Second storm in a week hits P.E.I.
6,000 customers were without power at one point in the day, says Maritime Electric
A storm on Friday closed schools and some businesses and left many Islanders without power.
Snow mixed with ice pellets is expected to continue on P.E.I. Friday evening and then taper to scattered flurries by Saturday morning, said Environment Canada.
The number of customers without power peaked at 6,000, said Maritime Electric. By 6 p.m., it was reduced to 2,000 affected customers. As of 8:30 p.m., about 500 were still affected.
The cause of the outages is weather-related, said Maritime Electric.
Students dismissed early
That forecast prompted a snowfall warning from Environment Canada for the whole province.
The snow started around noon, and at times fell heavily throughout the afternoon. Winds out of the southeast and east gusted to 70 km/h.
P.E.I. Public Schools Branch and French Language School Board let students out three hours early on Friday.
All Holland College campuses closed at noon and UPEI closed at 12:30 p.m.
The snowfall is the same kind that created poor travel conditions on Tuesday, says CBC meteorologist Jay Scotland.
Some flights at the Charlottetown airport were cancelled.
Ferry crossings cancelled
Confederation Bridge issued a wind advisory, saying there could be possible restrictions.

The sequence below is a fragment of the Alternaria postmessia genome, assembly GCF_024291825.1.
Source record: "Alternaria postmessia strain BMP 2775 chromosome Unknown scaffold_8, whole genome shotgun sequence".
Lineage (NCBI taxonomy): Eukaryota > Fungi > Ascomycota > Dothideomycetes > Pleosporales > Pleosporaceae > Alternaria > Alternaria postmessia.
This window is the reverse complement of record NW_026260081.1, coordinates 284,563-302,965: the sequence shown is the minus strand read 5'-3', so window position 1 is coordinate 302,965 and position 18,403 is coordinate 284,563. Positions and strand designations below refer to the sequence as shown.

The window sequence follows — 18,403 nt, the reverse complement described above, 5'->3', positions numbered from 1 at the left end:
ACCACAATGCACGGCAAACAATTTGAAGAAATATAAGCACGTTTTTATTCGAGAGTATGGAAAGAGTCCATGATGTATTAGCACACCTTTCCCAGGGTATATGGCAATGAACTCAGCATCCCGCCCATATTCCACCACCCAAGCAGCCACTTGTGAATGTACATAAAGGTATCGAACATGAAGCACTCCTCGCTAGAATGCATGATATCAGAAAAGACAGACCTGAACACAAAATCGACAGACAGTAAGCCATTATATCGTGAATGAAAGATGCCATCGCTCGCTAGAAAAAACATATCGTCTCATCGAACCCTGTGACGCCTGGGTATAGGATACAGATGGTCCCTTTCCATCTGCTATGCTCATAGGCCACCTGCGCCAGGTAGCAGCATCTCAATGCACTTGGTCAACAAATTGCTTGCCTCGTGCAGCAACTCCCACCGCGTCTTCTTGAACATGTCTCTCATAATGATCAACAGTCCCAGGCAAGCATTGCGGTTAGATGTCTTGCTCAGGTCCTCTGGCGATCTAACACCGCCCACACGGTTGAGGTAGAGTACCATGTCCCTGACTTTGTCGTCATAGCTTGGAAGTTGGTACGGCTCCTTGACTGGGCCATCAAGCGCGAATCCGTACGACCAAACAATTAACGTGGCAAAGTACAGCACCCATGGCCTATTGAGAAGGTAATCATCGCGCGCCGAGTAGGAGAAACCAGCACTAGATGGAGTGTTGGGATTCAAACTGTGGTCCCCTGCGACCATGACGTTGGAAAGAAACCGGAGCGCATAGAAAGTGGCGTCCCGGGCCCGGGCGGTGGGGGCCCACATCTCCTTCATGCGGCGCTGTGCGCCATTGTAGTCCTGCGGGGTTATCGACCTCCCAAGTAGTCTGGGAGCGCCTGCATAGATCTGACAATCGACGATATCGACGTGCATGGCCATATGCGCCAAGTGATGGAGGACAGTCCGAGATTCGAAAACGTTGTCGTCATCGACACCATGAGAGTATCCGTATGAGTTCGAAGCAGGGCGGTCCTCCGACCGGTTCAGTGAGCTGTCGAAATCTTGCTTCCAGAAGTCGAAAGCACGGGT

Northumberland Ferries cancelled its crossings between P.E.I. and Nova Scotia into Saturday morning. It says it plans to resume the sailing schedule at 11:15 a.m. Saturday from Wood Islands, P.E.I.
It is difficult to forecast snowfall amounts for this kind of wet snow, said Scotland, but he expects most of the Island will see a total of 10 to 20 centimetres. His forecast is for a little less, maybe five to 10 centimetres, in the east where some rain could mix in overnight, and as much as 25 centimetres in parts of Prince County.
Another record snowfall?
It would be the second significant snowfall this week, with a record broken on Tuesday.
The record for a Nov. 16 snowfall is 15.5 centimetres at Charlottetown Airport in 1964, so a new record there is a close call. With more snow expected in Prince County, and the record in Summerside at just 10.2 centimetres, also in 1964, a record there is more likely.
Snow is not unusual in November. The average November sees 19.2 centimetres.
With 13.8 centimetres already down this month, this second snowfall has the potential to take Charlottetown well past that average.
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With files from Island Morning